Zimbabwe’s President Robert Mugabe has been detained in an unfolding military takeover in the southern African country.
Soldiers took control of Zimbabwe’s ZBC state broadcaster in the early hours of Wednesday, and said the 93-year-old leader was “safe and sound”.
Mr. Mugabe has led the southern African country since independence in 1980.
But the soldiers denied that they’ve seized power, saying their action was only aimed at reining in ” criminal” elements around Mr. Mugabe, the oldest leader in the world.
Several officials have been held by the military, including ministers of the ruling ZANU-PF.
Those said to have been held include Albert Ngulube -Deputy Director Central Intelligence Organisation and Kudzai Chipanga – President of ZanuPF National Youth League.
Zimbabwe’s privately-owned NewsDay reports that three leading figures in the Generation 40 (G40) faction of Zanu-PF who had been reportedly fomenting chaos in the ruling party were picked up in the early hours of Wednesday following the intervention of the country’s Defence Forces.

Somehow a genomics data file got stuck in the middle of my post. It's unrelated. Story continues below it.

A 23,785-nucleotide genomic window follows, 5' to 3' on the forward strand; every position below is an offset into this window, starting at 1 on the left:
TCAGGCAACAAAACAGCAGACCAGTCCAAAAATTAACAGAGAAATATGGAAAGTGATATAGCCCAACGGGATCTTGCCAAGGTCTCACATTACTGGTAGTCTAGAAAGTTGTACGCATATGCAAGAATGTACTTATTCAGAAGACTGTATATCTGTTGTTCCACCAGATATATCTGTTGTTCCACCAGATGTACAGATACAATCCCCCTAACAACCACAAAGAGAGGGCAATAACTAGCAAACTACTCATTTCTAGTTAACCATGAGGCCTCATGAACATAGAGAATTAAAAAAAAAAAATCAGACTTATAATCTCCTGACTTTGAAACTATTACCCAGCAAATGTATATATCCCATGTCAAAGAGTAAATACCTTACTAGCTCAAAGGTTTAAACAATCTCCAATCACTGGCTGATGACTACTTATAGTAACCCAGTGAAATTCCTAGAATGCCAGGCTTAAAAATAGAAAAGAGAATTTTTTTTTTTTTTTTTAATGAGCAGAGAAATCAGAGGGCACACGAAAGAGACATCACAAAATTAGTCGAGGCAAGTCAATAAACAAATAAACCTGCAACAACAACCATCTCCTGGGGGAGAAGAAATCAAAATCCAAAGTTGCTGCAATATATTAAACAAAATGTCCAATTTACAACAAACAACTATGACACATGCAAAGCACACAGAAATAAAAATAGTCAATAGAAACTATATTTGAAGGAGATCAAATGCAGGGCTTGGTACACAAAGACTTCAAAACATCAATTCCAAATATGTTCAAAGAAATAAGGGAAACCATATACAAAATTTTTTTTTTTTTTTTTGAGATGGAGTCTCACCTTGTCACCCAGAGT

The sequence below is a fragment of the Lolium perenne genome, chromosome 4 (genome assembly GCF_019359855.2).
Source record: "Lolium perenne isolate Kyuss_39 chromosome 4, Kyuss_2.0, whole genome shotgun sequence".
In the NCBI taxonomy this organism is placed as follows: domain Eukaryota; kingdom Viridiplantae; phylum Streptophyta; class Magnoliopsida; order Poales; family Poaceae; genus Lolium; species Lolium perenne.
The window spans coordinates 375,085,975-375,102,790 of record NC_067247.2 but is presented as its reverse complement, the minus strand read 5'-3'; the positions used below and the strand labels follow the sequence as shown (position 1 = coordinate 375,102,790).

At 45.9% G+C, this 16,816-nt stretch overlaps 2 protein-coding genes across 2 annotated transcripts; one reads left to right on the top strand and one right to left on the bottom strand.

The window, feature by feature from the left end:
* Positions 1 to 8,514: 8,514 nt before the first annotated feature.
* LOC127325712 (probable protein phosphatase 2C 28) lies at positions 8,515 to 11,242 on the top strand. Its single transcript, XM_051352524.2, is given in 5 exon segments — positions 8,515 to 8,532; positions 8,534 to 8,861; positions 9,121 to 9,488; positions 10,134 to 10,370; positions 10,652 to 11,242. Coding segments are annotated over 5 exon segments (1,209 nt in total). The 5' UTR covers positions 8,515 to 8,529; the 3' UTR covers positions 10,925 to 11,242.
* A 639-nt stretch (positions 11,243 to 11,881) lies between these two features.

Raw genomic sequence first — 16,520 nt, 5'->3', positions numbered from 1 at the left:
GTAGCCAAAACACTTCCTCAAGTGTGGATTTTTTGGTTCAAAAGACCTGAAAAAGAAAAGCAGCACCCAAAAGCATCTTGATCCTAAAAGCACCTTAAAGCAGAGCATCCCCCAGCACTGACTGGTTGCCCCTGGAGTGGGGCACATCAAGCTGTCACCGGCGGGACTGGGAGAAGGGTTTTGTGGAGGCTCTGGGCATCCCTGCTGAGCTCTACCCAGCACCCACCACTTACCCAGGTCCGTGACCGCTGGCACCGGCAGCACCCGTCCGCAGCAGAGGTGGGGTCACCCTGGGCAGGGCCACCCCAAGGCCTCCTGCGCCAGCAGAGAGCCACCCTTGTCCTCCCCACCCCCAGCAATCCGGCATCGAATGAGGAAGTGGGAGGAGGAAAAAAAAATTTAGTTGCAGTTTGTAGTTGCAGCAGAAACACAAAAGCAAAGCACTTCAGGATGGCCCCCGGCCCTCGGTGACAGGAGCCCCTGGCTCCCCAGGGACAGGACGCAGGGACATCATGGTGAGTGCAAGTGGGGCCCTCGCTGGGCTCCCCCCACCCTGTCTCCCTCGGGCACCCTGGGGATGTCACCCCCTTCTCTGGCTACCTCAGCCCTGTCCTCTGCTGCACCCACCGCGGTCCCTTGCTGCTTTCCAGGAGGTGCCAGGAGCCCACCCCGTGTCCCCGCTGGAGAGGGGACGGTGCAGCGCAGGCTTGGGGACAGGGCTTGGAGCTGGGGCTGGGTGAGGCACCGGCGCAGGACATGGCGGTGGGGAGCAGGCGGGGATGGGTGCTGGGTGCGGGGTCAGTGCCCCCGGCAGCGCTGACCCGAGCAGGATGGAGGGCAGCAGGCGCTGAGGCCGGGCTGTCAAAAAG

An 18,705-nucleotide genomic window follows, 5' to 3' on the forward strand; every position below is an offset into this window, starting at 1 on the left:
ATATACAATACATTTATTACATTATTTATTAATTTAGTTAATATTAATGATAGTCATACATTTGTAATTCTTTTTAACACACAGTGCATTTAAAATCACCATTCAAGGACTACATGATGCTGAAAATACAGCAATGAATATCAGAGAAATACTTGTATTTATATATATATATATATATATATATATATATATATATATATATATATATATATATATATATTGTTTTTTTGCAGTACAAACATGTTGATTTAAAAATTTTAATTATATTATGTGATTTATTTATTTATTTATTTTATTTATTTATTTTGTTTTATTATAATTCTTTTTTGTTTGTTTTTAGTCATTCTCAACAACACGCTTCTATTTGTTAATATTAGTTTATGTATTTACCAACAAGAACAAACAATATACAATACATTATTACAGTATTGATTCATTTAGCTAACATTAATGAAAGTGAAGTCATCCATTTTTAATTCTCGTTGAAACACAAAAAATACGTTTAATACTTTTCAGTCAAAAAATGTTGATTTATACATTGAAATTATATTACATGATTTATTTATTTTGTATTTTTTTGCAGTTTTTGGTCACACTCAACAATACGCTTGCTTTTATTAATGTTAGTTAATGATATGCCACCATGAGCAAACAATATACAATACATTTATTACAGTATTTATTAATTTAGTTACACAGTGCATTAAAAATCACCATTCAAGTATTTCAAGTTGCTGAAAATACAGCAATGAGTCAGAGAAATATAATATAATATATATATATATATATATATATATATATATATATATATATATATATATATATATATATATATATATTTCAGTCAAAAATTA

Although the reports remain unconfirmed at the moment, indications are that Finance Minister Ignatius Chombo (Zanu PF’s secretary for administration), national commissar Saviour Kasukuwere and Higher Education minister Jonathan Moyo were arrested in raids at their respective homes.
Mr. Moyo is believed to have been the brains behind the G40 faction that has reportedly been masterminding the expulsion of liberation war heroes in ZANU-PF, including the recent sacking of former Vice President Emmerson Mnangagwa, the report says.
Mr. Mnangagwa is said to have landed at an Air Force base in the country to take charge of affairs.
He was pushed pushed out to pave way for the emergence of Mr. Mugabe’s wife, a situation that irked the military, reports said.
Mr. Mugabe is said to be negotiating safe exit for himself and his wife, Grace.
ZANU-PF said this on Twitter Wednesday morning: Contrary to international reports, the gallant Zimbabwean Army has not staged a COUP. There is no COUP in Zimbabwe. Neither is there crisis.
The army is simply effecting a National Democratic Project and it’s doing so with peaceful aplomb.